Directed by Todd Graff. Starring Queen Latifah, Dolly Parton, Keke Palmer, Jeremy Jordan, Kris Kristofferson, Dexter Darden PG cert, general release, 117 min
ABOUT TWO-THIRDS of the way through this cynical effort to repackage Glee for “faith audiences”, we get a faint hint of what might have been.
The indomitable Queen Latifah, an actor who always cheers the heart, finds herself in a verbal slanging match with Dolly Parton (who, for five decades, has needed no further introduction) in the service area of a busy Georgian restaurant. “I am what I am!” Parton squeaks. Glancing disrespectfully at the layers of botox and outbreaks of stretched skin, Her Majesty replies: “Maybe you were five procedures ago.”
Sounds fun, yes? Sadly, an apparently tired Dolly potters along in second gear throughout and, rather than focusing on that intriguing conflict, Joyful Noise spends most of its time lying about race relations, whittering about Jesus and constructing overlong MOR numbers that offend the viewers’ eardrums even as they defy credibility.
The film concerns an implausibly racially diverse church choir – an Asian here, a Caucasian there, people of colour elsewhere – that never gets past the semi-finals of a prestigious national competition. Call them The Andy Murray Singers.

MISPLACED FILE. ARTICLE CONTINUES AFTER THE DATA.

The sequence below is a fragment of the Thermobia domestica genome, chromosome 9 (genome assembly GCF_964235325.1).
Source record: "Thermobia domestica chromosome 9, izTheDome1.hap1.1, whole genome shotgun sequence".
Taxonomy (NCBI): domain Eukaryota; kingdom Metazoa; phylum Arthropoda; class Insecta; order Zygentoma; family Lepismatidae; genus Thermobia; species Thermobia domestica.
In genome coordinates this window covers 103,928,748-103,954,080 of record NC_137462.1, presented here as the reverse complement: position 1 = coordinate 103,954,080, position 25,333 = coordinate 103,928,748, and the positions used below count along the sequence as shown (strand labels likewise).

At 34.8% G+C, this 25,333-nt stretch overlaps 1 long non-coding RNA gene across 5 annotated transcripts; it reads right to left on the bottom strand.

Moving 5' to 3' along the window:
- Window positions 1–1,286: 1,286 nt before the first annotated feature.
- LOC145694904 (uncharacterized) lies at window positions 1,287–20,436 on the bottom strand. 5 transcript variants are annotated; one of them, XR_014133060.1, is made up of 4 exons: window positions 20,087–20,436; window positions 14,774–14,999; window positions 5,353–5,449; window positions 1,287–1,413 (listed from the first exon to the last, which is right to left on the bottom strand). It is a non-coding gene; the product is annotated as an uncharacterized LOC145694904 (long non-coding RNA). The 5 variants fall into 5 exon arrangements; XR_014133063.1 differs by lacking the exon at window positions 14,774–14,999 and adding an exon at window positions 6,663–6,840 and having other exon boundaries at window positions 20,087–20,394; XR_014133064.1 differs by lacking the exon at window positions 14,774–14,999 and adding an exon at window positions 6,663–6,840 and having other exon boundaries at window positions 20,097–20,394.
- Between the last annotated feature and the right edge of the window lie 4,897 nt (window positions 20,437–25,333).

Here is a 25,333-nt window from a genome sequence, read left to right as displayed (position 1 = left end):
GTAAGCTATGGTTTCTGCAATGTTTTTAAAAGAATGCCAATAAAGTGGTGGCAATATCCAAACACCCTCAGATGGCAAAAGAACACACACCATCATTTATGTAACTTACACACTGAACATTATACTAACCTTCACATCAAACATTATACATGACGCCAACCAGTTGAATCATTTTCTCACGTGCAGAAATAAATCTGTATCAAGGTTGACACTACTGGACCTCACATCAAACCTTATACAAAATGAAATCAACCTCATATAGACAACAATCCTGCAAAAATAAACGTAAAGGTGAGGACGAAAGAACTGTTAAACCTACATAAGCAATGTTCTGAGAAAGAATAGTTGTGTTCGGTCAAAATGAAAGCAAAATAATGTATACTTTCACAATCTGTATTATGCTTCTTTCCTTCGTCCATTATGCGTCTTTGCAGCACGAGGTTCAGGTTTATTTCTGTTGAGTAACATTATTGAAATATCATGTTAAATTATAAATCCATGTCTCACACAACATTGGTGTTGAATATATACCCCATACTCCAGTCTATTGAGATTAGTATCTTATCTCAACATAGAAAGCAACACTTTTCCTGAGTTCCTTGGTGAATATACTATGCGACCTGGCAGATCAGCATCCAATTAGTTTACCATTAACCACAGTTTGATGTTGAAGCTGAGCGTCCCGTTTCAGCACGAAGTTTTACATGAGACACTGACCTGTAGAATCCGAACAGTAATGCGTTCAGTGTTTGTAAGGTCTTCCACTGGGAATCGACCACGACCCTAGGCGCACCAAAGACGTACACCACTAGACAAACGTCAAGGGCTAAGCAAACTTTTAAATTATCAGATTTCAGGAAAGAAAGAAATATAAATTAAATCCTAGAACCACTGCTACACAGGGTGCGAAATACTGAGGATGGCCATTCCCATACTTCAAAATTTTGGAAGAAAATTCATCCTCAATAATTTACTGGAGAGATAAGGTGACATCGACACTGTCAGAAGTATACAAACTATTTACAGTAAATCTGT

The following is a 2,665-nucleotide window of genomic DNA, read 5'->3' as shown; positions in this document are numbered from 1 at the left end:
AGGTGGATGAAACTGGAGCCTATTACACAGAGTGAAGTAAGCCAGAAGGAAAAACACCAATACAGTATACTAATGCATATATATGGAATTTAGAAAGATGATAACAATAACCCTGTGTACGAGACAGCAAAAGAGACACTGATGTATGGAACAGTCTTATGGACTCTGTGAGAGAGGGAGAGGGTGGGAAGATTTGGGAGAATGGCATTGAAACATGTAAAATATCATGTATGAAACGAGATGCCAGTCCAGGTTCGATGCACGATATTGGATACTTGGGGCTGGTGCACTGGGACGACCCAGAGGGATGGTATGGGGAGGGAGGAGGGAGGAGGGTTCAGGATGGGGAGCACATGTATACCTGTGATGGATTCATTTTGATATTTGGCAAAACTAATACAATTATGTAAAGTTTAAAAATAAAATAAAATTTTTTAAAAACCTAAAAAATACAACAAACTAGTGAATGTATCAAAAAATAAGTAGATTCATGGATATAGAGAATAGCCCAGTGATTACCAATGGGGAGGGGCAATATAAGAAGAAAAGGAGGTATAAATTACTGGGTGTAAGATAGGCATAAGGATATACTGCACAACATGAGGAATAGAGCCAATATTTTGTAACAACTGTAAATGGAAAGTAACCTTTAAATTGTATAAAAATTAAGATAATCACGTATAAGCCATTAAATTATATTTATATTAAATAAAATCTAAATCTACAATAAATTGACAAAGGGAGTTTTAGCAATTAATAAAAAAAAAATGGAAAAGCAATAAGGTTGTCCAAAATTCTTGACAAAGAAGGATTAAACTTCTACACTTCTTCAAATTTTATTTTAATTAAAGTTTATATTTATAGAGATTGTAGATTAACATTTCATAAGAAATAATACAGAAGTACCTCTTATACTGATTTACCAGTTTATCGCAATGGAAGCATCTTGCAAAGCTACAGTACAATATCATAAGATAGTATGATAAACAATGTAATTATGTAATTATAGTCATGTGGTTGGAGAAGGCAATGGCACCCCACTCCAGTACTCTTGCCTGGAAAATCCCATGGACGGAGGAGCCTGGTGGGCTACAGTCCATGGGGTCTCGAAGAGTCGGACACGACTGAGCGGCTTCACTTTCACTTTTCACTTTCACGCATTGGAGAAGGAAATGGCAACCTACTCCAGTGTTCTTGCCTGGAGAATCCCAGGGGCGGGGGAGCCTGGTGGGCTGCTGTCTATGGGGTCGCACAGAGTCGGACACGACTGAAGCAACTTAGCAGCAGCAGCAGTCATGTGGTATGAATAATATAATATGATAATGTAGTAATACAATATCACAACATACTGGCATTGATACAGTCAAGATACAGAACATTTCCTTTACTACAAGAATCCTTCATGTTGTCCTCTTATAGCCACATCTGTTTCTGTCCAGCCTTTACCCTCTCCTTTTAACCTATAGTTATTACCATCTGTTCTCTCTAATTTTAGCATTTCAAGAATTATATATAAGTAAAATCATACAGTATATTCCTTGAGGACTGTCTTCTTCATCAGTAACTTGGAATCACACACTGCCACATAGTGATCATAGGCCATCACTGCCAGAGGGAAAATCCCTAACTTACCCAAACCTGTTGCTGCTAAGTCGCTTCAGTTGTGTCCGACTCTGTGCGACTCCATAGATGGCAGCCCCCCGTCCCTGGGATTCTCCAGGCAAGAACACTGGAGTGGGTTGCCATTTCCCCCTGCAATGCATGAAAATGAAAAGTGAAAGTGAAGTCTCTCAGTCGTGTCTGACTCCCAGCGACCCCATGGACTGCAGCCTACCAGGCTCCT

A crisis arrives when the choirmaster (played briefly by a somnambulant Kris Kristofferson) keels over before the opening credits have played themselves out. Parton, the late conductor’s widow, expects to take over the job. But the pastor appoints the Queen.
Director Todd Graff has proved himself with contemporary musicals such as the diverting Camp and the excellent Bandslam. But the current project is so compromised that it doesn’t even succeed as high camp. Elaborate versions, scored to invisible orchestras, of such so-so songs as Michael Jackson’s Man in the Mirror and Paul McCartney’s Maybe I’m Amazed drag on for what seems like weeks. The characters, even the naughty ones, are so anaemic that one finds oneself fretting about toxins in the local water supply.
Parton fans will be embarrassed. Latifah fans will be disappointed. Gospel fans will bemoan the lack of, well, gospel music. A film for nobody.